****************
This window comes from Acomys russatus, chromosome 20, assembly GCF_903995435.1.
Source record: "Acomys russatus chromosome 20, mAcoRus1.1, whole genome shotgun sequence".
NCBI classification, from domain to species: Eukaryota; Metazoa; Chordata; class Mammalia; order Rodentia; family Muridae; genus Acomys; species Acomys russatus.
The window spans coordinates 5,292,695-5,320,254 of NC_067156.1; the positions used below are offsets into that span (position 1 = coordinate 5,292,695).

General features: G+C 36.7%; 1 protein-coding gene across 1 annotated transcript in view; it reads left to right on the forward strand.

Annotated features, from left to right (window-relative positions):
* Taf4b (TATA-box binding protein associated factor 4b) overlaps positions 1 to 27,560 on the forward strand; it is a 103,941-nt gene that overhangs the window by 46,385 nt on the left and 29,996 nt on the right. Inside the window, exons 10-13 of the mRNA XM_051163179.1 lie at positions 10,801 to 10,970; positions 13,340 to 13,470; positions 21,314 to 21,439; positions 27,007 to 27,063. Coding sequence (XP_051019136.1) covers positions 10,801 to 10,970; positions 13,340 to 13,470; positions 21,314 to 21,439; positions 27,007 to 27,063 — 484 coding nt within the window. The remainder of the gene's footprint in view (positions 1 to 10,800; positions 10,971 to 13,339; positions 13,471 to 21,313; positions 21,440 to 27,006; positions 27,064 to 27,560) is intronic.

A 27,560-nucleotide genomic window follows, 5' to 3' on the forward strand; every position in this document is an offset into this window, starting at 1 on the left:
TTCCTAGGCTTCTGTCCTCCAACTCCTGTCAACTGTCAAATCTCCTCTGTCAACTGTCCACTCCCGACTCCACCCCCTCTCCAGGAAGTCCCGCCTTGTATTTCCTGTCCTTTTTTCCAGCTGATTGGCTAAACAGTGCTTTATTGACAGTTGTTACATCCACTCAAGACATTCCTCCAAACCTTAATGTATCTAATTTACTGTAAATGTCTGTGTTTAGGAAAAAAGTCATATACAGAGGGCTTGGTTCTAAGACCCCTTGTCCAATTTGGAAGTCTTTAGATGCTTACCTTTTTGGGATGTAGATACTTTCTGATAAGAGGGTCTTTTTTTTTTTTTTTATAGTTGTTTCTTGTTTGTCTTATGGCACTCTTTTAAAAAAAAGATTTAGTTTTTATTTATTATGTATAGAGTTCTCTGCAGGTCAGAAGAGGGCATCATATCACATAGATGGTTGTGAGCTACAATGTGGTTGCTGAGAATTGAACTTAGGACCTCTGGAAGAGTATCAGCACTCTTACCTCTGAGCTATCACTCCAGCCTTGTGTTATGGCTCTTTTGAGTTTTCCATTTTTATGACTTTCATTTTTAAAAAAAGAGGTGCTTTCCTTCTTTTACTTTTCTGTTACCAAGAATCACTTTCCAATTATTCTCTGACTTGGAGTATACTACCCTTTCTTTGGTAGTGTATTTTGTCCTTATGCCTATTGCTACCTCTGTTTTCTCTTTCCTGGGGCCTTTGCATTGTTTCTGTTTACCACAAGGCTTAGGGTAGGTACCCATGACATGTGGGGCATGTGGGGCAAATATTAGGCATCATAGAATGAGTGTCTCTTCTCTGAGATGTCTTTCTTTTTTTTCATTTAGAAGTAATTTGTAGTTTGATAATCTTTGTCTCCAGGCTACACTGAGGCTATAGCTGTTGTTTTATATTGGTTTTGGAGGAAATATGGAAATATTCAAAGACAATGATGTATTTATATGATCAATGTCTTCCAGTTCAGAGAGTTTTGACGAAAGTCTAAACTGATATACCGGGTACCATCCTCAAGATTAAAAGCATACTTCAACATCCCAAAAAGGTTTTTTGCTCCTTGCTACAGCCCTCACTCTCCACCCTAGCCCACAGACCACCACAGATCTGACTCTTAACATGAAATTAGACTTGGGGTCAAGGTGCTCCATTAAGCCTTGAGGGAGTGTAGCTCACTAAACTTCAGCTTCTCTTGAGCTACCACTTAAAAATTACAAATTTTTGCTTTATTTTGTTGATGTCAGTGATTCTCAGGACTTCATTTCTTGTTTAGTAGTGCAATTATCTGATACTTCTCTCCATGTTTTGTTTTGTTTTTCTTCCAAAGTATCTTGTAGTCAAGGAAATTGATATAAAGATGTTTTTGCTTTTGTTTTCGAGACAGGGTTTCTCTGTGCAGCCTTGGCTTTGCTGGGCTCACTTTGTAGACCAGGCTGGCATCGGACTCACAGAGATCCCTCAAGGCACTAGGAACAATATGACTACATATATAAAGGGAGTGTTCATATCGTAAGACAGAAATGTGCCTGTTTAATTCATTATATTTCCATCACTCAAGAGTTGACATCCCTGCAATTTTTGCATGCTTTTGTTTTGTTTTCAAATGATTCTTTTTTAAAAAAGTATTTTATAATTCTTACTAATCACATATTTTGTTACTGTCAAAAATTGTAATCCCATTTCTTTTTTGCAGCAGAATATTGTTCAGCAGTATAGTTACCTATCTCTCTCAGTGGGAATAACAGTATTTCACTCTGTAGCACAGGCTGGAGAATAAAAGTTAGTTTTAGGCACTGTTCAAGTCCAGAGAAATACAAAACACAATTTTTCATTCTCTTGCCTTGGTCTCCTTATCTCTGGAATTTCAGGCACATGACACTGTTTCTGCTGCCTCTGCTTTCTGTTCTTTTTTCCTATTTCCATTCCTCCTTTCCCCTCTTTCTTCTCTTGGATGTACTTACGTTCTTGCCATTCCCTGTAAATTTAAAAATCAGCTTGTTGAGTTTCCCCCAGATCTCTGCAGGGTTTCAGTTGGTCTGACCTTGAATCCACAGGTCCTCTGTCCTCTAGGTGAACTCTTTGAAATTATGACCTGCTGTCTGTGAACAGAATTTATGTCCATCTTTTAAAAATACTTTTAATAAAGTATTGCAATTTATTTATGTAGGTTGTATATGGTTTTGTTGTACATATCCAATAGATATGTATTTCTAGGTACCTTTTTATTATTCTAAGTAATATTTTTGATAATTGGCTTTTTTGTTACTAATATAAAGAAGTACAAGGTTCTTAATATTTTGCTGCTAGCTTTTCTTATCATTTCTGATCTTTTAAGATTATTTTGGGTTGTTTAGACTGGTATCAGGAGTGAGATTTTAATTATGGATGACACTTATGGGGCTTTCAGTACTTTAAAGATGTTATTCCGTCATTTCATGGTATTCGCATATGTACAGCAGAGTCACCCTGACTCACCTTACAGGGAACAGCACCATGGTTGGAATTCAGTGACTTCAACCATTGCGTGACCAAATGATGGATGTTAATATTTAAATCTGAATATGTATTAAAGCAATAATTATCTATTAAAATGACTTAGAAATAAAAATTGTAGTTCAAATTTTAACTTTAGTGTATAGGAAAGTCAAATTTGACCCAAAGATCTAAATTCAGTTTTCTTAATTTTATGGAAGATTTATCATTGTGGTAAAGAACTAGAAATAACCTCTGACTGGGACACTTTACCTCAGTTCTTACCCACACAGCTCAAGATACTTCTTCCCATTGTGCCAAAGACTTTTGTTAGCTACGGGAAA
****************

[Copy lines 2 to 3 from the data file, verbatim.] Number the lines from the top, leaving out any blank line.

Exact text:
Source record: "Acomys russatus chromosome 20, mAcoRus1.1, whole genome shotgun sequence".
NCBI classification, from domain to species: Eukaryota; Metazoa; Chordata; class Mammalia; order Rodentia; family Muridae; genus Acomys; species Acomys russatus.